refer chapter I tell fairy tales, strange people in stange house, I try to be less common from the story great expection
Answers 1Add Yours
A few days later, Pip returns to Miss Havisham's as directed. This time, the house seems full of people waiting to see her but she sees him first. She brings him into a great banquet hall where a table is set with food and large wedding cake. But the food and the cake are years old, untouched except by a vast array of rats, beetles and spiders which crawl freely through the room. Miss Havisham has Pip walk her around the room as four guests are brought in: Sarah Pocket, a "vicious," "dry, brown, corrugated woman;" Georgiana, "the grave lady;" Camilla, an old melodramatic woman; and her husband, Cousin Raymond. All are, apparently, the same age or a little younger than the withered Miss Havisham and all come to see her on the same day of the year: her birthday, which also happens to be the day when the cake was set out and the clocks were stopped so many years ago; i.e. the day Miss Havisham stopped living.
Miss Havisham continues walking around the room, saying little to her guests, until the mention of a certain Matthew, whereupon she stops short.
The guests leave, and Miss Havisham once again asks that Estella and Pip play cards as she watches.
As Pip is once again allowed to explore the yard, he runs into a pale, young gentleman who challenges him to fight. Despite the young man's jumping about and expert preparation (bringing some water and explaining the rules), Pip gives him a bloody nose, a black eye, and a general whopping. They end the fight and the boy, cheerful as ever, wishes Pip a good afternoon.
At the gate, Estella tells Pip that he may kiss her if he likes. Pip kisses her on the cheek.
Pip is introduced to a number of strange characters in this chapter but, more importantly, he is given some more hints about Miss Havisham's strange lifestyle. It is clear that the decay of her and the house stem from her wedding day that none of her relatives dare to mention. Miss Havisham's relationship with her relatives -- Georgiana, Sarah Pocket, Cousin Raymond, and Camilla -- is even more loveless than her relationship with Pip. For her relatives, their visit to Miss Havisham is based on greed, hoping to please her enough to be given some of her money at her death. Miss Havisham is well aware of this, and a number of times refers to her dead body laid out as a meal for her relatives on the same table where her decaying cake now sits.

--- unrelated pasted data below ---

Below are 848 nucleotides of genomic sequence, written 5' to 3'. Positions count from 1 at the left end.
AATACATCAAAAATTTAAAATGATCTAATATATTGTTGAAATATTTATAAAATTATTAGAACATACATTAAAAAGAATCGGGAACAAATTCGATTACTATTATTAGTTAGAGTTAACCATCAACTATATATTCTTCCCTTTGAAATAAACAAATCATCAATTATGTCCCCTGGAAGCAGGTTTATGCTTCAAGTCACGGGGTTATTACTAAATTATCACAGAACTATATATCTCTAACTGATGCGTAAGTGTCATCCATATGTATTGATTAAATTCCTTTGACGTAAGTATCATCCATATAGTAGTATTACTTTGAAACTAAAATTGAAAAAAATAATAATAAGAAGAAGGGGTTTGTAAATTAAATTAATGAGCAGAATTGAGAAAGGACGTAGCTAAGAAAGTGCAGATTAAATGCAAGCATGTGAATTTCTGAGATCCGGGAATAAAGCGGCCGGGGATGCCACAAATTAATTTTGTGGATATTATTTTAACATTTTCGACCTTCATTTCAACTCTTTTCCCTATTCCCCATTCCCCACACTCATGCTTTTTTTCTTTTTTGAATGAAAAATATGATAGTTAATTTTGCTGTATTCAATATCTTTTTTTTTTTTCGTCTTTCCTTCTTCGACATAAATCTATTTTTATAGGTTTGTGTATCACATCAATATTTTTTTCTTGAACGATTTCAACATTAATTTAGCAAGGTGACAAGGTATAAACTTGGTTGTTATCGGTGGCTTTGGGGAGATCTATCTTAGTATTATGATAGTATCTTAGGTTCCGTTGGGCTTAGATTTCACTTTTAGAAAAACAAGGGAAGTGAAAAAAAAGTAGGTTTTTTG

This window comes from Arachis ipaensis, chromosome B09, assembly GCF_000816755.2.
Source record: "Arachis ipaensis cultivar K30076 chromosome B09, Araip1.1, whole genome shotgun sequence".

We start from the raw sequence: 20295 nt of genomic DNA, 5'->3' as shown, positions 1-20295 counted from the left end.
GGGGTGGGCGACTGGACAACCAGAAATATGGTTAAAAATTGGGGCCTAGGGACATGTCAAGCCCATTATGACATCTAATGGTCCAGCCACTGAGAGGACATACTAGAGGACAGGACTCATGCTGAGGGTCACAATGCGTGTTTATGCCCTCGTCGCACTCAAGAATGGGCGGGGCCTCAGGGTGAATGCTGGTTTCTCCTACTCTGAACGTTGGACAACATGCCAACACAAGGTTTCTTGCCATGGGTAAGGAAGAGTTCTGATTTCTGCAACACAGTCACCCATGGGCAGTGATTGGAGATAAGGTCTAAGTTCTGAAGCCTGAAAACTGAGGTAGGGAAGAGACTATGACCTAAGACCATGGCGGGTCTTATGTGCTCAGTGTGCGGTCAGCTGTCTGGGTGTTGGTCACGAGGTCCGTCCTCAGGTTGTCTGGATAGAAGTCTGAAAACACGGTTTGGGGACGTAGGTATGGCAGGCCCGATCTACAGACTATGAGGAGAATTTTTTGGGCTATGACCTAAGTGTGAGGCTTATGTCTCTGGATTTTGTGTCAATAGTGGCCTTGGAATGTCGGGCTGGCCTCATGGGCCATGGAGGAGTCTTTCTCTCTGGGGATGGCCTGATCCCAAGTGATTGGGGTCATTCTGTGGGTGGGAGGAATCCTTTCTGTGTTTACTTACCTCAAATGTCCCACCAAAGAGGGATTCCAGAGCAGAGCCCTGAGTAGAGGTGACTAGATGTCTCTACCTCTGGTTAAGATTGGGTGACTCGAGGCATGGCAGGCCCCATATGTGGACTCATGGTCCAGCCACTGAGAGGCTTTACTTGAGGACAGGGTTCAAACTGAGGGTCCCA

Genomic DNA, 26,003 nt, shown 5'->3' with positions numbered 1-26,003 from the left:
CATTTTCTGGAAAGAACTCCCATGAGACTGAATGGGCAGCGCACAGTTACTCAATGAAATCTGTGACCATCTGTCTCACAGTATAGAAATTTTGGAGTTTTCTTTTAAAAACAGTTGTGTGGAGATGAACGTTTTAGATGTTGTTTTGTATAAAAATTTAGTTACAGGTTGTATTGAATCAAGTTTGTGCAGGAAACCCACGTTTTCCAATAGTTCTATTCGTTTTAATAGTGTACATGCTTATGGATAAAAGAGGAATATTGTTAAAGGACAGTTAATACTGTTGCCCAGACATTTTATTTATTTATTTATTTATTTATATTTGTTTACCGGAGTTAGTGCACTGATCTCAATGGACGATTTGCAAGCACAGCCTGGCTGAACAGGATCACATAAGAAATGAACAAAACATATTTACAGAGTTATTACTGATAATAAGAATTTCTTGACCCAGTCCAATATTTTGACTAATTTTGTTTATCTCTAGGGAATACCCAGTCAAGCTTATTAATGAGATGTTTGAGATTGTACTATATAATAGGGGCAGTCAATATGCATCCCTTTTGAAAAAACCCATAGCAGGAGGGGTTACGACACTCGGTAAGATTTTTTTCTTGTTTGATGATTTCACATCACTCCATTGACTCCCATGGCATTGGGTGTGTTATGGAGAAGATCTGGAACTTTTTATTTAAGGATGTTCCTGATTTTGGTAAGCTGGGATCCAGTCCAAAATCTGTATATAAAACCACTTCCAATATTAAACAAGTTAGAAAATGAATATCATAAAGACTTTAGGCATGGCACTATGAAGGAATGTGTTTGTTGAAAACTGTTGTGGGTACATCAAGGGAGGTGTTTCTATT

It is ironic that the loveless environment of the Satis House is representative of the higher society that Pip would like to rise to. The relationships of the house are based on money and power, while the relationship at the forge with Joe is based on mutual respect. Pip feels unnatural with how he acts with this kind of society, as is the case when he feels guilty for hitting the pale young gentleman. But he is rewarded for his violence by Estella's kiss, symbolic of society's rewarding of violent behavior. Though unclear to young Pip, the narrator is making clear that Pip's desire to enter into higher society is a decision to choose empty relationships where people are tools (or, as in Pip's case, simple walking sticks). It is also a decision to choose death and decay, as reflected in the Satis House setting. Lastly, it is an environment where Pip instinctively feels he is going against his nature.